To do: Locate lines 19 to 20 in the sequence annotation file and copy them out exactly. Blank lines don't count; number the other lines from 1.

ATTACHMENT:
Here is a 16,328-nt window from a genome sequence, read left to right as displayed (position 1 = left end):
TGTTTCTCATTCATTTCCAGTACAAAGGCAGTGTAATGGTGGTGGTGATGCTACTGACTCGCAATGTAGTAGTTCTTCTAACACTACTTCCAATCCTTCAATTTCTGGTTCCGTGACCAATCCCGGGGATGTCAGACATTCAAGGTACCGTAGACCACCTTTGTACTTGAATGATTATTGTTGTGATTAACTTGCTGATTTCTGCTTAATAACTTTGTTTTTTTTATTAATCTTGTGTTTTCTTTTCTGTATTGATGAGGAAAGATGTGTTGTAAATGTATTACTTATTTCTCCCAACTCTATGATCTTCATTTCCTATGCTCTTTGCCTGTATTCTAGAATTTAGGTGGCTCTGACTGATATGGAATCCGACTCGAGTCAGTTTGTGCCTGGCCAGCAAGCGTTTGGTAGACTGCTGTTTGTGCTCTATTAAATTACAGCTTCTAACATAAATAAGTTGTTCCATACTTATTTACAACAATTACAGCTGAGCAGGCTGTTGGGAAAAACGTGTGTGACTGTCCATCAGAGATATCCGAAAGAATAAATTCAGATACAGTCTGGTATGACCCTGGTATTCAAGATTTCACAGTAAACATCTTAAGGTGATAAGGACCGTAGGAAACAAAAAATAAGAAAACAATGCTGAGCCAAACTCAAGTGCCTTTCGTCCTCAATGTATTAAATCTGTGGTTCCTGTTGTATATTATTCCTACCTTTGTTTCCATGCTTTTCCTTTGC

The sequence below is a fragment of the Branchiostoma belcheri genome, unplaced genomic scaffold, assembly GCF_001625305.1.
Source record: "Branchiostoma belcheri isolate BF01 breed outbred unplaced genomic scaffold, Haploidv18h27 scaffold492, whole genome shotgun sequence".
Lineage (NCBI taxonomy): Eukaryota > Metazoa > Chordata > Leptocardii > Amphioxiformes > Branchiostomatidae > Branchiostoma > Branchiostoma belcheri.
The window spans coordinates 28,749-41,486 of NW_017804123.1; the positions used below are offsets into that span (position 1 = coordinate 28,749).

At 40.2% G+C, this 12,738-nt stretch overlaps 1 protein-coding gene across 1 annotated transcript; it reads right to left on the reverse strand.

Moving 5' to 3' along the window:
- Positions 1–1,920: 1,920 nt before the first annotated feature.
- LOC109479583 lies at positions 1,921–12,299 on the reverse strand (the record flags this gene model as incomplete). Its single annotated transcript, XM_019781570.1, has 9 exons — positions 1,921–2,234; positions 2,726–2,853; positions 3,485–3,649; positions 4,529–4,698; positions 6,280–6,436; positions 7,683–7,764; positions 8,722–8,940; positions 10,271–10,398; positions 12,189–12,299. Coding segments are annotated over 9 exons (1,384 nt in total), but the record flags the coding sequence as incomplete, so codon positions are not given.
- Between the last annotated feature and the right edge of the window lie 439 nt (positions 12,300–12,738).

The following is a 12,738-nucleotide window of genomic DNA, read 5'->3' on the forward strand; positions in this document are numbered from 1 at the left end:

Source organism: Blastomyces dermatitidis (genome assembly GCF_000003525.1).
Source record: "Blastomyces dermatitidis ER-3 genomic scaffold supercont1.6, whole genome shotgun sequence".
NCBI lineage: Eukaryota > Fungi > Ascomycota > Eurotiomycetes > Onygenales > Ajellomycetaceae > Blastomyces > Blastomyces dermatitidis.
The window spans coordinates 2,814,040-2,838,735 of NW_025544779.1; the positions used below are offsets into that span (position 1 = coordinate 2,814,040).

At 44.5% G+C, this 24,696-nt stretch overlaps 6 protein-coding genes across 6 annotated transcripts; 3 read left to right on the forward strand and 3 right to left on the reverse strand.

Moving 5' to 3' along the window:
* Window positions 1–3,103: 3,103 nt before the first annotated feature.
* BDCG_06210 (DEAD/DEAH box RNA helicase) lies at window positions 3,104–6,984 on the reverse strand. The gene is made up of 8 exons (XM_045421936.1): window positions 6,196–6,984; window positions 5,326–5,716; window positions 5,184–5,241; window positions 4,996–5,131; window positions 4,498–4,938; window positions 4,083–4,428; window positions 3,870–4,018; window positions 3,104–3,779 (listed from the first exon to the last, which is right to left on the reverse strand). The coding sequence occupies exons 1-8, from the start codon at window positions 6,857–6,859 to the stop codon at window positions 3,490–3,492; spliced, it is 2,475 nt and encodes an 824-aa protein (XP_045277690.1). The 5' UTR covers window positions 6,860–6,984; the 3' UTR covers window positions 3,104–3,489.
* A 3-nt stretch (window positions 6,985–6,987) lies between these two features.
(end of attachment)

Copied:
* Window positions 1–3,103: 3,103 nt before the first annotated feature.
* BDCG_06210 (DEAD/DEAH box RNA helicase) lies at window positions 3,104–6,984 on the reverse strand. The gene is made up of 8 exons (XM_045421936.1): window positions 6,196–6,984; window positions 5,326–5,716; window positions 5,184–5,241; window positions 4,996–5,131; window positions 4,498–4,938; window positions 4,083–4,428; window positions 3,870–4,018; window positions 3,104–3,779 (listed from the first exon to the last, which is right to left on the reverse strand). The coding sequence occupies exons 1-8, from the start codon at window positions 6,857–6,859 to the stop codon at window positions 3,490–3,492; spliced, it is 2,475 nt and encodes an 824-aa protein (XP_045277690.1). The 5' UTR covers window positions 6,860–6,984; the 3' UTR covers window positions 3,104–3,489.